by Barbora Simek
You know the feeling, you hit the floor and it feels like the heat just hit the roof, suddenly you notice how bad your neighbor smells, how loud the teacher is and how much you just want to run for your life… relax… you’re just hot.
With New Years Resolutions and 30 Challenges kicked off at studios across the city, hot rooms across Toronto have never been busier. More bodies bring more heat and humidity. I got my ass kicked (in the best way possible) in a gloriously steamy 6pm class Nikki taught at Bikram Yoga Bloor.
While I was dying in my savasanahs, I got to thinking about my fellow class mates who died along with me, and thought it was about time to share some heat strategies with you all. In no particular order…
1) Hydrate Hydrate Hydrate
- Your body needs 1.5 liters of water per day to maintain healthy hydration
- For every Bikram class you take you should add at least 1 or 2 liters more to your intake
- Drink before class trying to hydrate during class is already too late, it takes 20-40 minutes for your body to absorb water so spend a little extra time at the water-cooler!
2) Get your electrolytes
When you sweat your body releases electrolytes (mainly sodium and potassium) which are important to maintaining your hydration. Early signs that your electrolytes are low are: tingling in your hands and feet, headache and/or cramping. If you feel these symptoms in your class, let your instructor know so they can help you. You can replenish your electrolytes in a few ways: electrolyte supplements like trace minerals or Emergen-C, coconut water, sports drinks and through foods like bananas and adding a little extra sea salt to your diet.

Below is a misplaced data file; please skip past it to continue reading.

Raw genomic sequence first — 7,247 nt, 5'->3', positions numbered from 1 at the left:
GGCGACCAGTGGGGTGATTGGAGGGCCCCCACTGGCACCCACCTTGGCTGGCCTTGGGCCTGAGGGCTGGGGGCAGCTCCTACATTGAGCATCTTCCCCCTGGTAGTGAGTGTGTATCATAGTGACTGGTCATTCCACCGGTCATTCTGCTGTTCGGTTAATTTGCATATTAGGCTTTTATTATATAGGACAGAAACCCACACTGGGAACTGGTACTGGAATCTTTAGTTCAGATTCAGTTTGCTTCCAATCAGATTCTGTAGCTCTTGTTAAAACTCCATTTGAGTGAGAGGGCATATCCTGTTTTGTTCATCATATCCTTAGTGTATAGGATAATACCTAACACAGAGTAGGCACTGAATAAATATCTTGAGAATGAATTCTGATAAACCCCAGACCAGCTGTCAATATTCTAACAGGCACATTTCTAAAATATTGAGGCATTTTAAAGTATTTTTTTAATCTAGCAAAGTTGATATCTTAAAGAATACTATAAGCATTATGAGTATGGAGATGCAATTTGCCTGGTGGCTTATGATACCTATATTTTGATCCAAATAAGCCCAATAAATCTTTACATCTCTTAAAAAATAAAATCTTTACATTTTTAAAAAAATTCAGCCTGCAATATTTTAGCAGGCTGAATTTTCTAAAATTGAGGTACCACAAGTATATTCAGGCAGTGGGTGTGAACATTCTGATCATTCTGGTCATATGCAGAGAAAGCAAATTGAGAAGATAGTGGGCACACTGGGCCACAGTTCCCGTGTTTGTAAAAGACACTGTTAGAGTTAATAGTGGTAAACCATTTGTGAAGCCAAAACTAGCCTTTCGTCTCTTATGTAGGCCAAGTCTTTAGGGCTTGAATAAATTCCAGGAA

3) Stay still, and breathe…damn it!
You’ve been told to lay still in class before, but here is a detailed explanation of why its such a good idea:
Savasanah is an anatomically correct pose. This means that it that it takes less effort for your heart to distribute nutrients and oxygen to your muscles. As you stay still your heart gets the opportunity to slow down and your body regulates its temperature.
As soon as you begin to move, whether to fan yourself or to fidget and distract yourself, your heart rate rises again, raising your internal temperature. This means that you get hotter. It feels like moving makes things easier only because with stillness comes awareness, and your mind becomes more aware of how you feel. As usual, your thoughts are an illusion, you are safe, trust your body.
4) Stay with your teacher, word-by-word
Turn your focus to doing the individual instructions one step at a time, and do not go ahead. Be specific with your postures and stay present instead of going off of your memory of the class. When you turn to your memory, you get into your mind which, as one of my favorite teachers, John Salvatore, likes to say, “is a bad neighborhood.” When you get thinking, the thought of how hot, tired or miserable you are, is not far away. So focus one small increment at a time, one inhale, one exhale, one direction and then another, present and still.
What are your heat survival strategies?